Push early when delivering first baby: US study

Women in their first pregnancy should push early in the delivery, as soon as the cervix is fully dilated, in order to minimise risks to themselves and the baby, according to a study of 2,000 American mothers.

Several previous studies have had mixed or contradictory findings on the two most common techniques used in American maternity wards: pushing immediately or waiting about an hour in order to encourage spontaneous birth, which some doctors believe reduces the need for cesareans or forceps.

From May 2014 to December 2017, six American hospitals participated in a study to determine which method is the safest for mother and child.

Hospital staff advised half the women to push immediately after being fully dilated while recommending the others to wait an hour longer.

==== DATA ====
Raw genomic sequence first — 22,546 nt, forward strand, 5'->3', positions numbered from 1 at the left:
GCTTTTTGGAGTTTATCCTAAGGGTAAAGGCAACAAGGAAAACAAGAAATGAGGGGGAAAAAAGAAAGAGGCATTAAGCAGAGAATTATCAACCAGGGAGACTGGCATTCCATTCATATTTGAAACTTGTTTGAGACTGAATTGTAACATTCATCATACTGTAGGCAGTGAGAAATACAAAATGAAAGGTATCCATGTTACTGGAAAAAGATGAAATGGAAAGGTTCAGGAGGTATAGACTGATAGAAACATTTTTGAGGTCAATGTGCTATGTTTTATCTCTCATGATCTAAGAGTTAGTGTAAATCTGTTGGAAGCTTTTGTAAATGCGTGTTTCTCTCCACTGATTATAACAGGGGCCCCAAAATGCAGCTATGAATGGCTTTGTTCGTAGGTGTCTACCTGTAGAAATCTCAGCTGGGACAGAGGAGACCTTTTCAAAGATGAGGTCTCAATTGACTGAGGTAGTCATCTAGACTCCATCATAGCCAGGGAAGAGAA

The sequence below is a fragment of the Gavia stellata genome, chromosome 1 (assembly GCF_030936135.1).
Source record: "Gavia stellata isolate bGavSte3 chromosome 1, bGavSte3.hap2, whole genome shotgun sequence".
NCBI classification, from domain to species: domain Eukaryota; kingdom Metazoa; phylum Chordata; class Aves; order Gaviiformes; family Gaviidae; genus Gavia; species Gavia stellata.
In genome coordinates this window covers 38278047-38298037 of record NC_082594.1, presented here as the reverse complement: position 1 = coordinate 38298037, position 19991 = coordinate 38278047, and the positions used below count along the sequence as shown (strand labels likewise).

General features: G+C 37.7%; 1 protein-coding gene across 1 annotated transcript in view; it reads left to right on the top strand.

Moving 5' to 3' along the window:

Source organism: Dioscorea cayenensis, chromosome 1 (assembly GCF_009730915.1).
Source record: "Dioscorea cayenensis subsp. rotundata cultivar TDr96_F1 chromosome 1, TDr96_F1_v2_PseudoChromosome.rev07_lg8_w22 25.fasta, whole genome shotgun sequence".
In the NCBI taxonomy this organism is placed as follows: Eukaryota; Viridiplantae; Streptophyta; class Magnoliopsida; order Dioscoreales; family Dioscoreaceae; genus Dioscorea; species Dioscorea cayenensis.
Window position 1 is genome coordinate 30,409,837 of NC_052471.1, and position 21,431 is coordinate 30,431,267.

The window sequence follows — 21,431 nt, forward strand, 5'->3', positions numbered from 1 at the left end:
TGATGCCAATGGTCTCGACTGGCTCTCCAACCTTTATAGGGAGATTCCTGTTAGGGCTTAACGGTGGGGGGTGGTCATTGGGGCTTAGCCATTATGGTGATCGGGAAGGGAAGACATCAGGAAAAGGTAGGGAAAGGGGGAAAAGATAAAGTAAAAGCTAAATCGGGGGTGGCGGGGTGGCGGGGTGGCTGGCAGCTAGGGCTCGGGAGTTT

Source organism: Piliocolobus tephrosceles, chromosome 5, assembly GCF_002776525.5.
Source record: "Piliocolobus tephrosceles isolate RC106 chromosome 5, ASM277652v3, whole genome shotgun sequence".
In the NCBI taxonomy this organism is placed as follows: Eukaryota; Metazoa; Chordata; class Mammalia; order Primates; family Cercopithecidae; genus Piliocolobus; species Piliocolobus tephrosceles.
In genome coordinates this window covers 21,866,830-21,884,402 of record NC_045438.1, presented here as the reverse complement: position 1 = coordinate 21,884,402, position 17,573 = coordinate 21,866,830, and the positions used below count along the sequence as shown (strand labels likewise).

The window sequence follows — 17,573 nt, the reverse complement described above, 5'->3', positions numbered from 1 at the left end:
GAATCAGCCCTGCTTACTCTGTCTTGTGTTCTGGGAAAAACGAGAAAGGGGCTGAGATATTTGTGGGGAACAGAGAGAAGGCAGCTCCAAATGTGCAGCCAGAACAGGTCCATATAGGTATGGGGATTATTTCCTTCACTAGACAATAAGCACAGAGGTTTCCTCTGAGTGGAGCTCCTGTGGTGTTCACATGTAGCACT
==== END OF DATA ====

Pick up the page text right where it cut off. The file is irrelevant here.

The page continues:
The 2,400 women who participated were randomly placed in either group. All had received an epidural or other pain relief.

In the study published Tuesday in the JAMA journal, the researchers concluded that pushing immediately reduced the risk of complications such as infections and hemorrhage for the mother, even if there was a greater risk of significant perineal tearing.

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